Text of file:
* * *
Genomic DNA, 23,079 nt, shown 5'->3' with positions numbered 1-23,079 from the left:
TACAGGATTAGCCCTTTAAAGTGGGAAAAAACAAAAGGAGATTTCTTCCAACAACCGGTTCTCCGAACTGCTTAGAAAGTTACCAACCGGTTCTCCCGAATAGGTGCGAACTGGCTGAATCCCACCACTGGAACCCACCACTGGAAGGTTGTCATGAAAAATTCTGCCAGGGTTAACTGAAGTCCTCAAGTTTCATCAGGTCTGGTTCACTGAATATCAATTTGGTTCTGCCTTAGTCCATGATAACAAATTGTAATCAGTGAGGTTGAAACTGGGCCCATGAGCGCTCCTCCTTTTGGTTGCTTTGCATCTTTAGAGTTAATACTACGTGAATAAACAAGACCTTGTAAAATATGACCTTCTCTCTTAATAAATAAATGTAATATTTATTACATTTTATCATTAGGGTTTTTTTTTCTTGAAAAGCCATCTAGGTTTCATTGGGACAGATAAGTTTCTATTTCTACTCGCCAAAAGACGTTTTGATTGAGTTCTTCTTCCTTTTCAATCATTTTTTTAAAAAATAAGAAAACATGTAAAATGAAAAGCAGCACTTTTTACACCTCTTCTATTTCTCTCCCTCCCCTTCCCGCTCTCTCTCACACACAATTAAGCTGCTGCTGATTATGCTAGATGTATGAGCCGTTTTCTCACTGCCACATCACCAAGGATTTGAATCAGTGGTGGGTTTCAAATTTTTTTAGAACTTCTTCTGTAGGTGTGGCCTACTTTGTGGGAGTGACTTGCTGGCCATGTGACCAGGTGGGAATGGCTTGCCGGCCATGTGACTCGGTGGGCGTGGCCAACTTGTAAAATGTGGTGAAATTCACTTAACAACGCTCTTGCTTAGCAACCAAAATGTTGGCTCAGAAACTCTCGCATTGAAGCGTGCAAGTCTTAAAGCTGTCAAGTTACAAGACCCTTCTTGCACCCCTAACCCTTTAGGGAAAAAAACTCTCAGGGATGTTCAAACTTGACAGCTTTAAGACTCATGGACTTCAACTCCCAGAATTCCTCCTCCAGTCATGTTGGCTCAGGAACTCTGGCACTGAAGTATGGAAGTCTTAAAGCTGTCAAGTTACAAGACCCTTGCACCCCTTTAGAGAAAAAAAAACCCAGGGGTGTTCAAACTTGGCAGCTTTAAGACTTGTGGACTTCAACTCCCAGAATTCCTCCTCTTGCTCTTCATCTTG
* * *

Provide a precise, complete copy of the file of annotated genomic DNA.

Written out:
Genomic DNA, 23,079 nt, shown 5'->3' with positions numbered 1-23,079 from the left:
TACAGGATTAGCCCTTTAAAGTGGGAAAAAACAAAAGGAGATTTCTTCCAACAACCGGTTCTCCGAACTGCTTAGAAAGTTACCAACCGGTTCTCCCGAATAGGTGCGAACTGGCTGAATCCCACCACTGGAACCCACCACTGGAAGGTTGTCATGAAAAATTCTGCCAGGGTTAACTGAAGTCCTCAAGTTTCATCAGGTCTGGTTCACTGAATATCAATTTGGTTCTGCCTTAGTCCATGATAACAAATTGTAATCAGTGAGGTTGAAACTGGGCCCATGAGCGCTCCTCCTTTTGGTTGCTTTGCATCTTTAGAGTTAATACTACGTGAATAAACAAGACCTTGTAAAATATGACCTTCTCTCTTAATAAATAAATGTAATATTTATTACATTTTATCATTAGGGTTTTTTTTTCTTGAAAAGCCATCTAGGTTTCATTGGGACAGATAAGTTTCTATTTCTACTCGCCAAAAGACGTTTTGATTGAGTTCTTCTTCCTTTTCAATCATTTTTTTAAAAAATAAGAAAACATGTAAAATGAAAAGCAGCACTTTTTACACCTCTTCTATTTCTCTCCCTCCCCTTCCCGCTCTCTCTCACACACAATTAAGCTGCTGCTGATTATGCTAGATGTATGAGCCGTTTTCTCACTGCCACATCACCAAGGATTTGAATCAGTGGTGGGTTTCAAATTTTTTTAGAACTTCTTCTGTAGGTGTGGCCTACTTTGTGGGAGTGACTTGCTGGCCATGTGACCAGGTGGGAATGGCTTGCCGGCCATGTGACTCGGTGGGCGTGGCCAACTTGTAAAATGTGGTGAAATTCACTTAACAACGCTCTTGCTTAGCAACCAAAATGTTGGCTCAGAAACTCTCGCATTGAAGCGTGCAAGTCTTAAAGCTGTCAAGTTACAAGACCCTTCTTGCACCCCTAACCCTTTAGGGAAAAAAACTCTCAGGGATGTTCAAACTTGACAGCTTTAAGACTCATGGACTTCAACTCCCAGAATTCCTCCTCCAGTCATGTTGGCTCAGGAACTCTGGCACTGAAGTATGGAAGTCTTAAAGCTGTCAAGTTACAAGACCCTTGCACCCCTTTAGAGAAAAAAAAACCCAGGGGTGTTCAAACTTGGCAGCTTTAAGACTTGTGGACTTCAACTCCCAGAATTCCTCCTCTTGCTCTTCATCTTG